Way early tomorrow morning, LCROSS and its Centaur upper stage will crash into the lunar south pole. To the Moon, it'll be just another day; stuff the size of these two spacecraft crashes into the Moon about once a week, on average. (They crash into Earth even more frequently, because of our larger mass, but our atmosphere would cause them to burn up rather than make a crater.) It's only special to us because we've carefully selected the spot where the two spacecraft will crash to be one where there could be a bit of water ice (and maybe some other interesting volatile stuff) lurking in the soil below the surface, and we'll have the world's best telescopes trained on it to see if we can detect any of that water or other interesting volatile stuff.
There was an audio teleconference just now providing some information about what to expect. First, here's the basic facts and a schedule:
- Centaur separation: ~6:50 pm PDT / 01:30 UTC (Centaur and LCROSS go their separate ways)
- Braking burn: ~7:30 pm PDT / 02:30 UTC (sets up 4-minute separation between spacecraft
- Impact Times: Centaur: 4:31:19 am PDT / 11:31:19 UTC; Spacecraft: 4:35:45 a.m. PDT / 11:35:45 UTC
- Impact Locations: Centaur: -84.675, 311.275 E; Spacecraft: -84.729, 310.64 E
For those of you with 10-inch or larger telescopes, you have a chance of observing it directly; Universe Today has a nice observing guide. For the rest of us, here's a list of places to keep track of what's going on:
- My Twitter feed. I'll be Tweeting away starting shortly after 3 am PDT / 1000 UTC.
- NASA TV. You can watch it on the Web; I'll be watching on DirecTV channel 283.
- The cooperative telescope service SLOOH will have two free live feeds from telescopes located in New Hampshire and Arizona along with live radio commentary, beginning at approximately 3:30 am PDT / 10:30 UTC.
- The Exploratorium will be streaming live from the Lick Observatory beginning at 4:10 am / 11:10.
Don't raise your expectations too high for the drama of the impact, project manager Daniel Andrews warned today. The ejecta should be rising against a shadowed ridge. What we're looking for is "a fuzzing or shimmering across" that shadow that will "last about 30 seconds. Basically, you'll see the blackness get less black as the ejecta moves in front of it and falls back down to the surface." For astronomers actually hoping to see the impact through their own telescopes, "The hardest thing is to find that shadow and find that crater."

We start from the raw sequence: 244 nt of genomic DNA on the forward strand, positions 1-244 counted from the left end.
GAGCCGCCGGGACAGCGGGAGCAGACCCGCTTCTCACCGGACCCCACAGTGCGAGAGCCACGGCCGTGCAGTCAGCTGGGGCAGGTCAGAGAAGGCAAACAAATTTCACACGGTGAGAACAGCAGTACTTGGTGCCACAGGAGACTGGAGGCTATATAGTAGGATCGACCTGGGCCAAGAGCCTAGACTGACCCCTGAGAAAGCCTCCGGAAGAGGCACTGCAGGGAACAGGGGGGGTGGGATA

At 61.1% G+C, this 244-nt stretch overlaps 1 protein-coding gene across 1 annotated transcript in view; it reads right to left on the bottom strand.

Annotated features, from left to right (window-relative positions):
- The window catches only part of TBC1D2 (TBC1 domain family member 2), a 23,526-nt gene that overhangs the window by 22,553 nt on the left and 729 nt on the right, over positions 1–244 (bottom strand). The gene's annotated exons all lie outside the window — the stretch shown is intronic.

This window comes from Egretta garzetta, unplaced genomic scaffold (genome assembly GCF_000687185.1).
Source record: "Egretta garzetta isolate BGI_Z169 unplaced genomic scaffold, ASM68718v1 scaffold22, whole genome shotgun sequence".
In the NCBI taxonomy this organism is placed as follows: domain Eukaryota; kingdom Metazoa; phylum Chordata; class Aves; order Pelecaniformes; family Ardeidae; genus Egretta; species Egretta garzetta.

There was some interesting information from principal investigator Tony Colaprete on their decision to move the target from Cabeus A to Cabeus proper. (I should say that these were hastily transcribed notes from a live conference -- any mistakes are mine.) "We worked with India and Japan as well as Lunar Reconnaissance Orbiter instrument team leads to refine the targeting. We convinced ourselves that Cabeus proper was a better target [than Cabeus A]. We've always known that Cabeus has a lot of hydrogen associated with it. As time went on, that association became more clear, the signal became stronger."
Why didn't they choose Cabeus in the first place? "We shied away from it because of topography. It's large, 100 kilometers across and fairly deep, 3-4 km deep. And on the side that faces Earth there's a mountain about 2 kilometers tall. We feared we'd have trouble getting ejecta in view of Earth. New topography measured by Kaguya and by LRO LOLA revealed a serendipitous situation for us. For our impact date, the Sun will be shining in through a cleft right along the rim of the crater. The cleft will let sunlight in that streams across the floor, so the ejecta gets into sunlight early, after only about a kilometer rise. So that's great news.
"We looked at where we'd want to impact -- coldest temperatures, smooth flat floor, and we found that we could find a spot that limited the blockage from the mountain because there's a saddle in the mountain; we'll be able to see the ejecta from Earth after only about 1.5 kilometers of rise. One other aspect that made it more attractive was backlighting. Cabeus A would have had a bright crater wall behind it -- you're looking at faint dust against a bright background. With the new Cabeus target, the far side of the valley actually casts a shadow behind where we're impacting.
"The data has reaffirmed it: There is hydrogen down in that crater, and we're going to go dig some of that up."
How quickly will they be able to determine whether they found water? "We don't anticipate saying anything about the presence or absence of water immediately. We'll be able to say whether experiment worked -- we saw ejecta, flash, that sort of thing -- but it's probably going to take a couple of days for team to say what they detected in data, at least a couple of weeks for analysis."
Some notes on what LCROSS should record: "There will be five cameras on LCROSS returning data. They are bandwidth limited, so there will be a couple frames per second from all cameras. This changes as the impact occurs. Right at impact when there's a flash we'll turn off the visible camera and will go to the near-infrared camera because in the infrared the flash lasts longer. For the curtain we'll go to a different series where we go to the visible and thermal cameras for imaging the curtain. At one minute before the shepherding spacecraft impact we go into crater phase. We're flying through the vapor cloud. We're looking at the Sun with the side-looking spectrometer to measure total ice concentration in the vapor cloud, and we'll use the thermal cameras to image the crater we made with the Centaur. We should get a few pixels across that crater."
Here's a cute video providing an overview of the mission. Love the "Blue Danube Waltz."
Stay tuned to my Twitter feed for news and updates!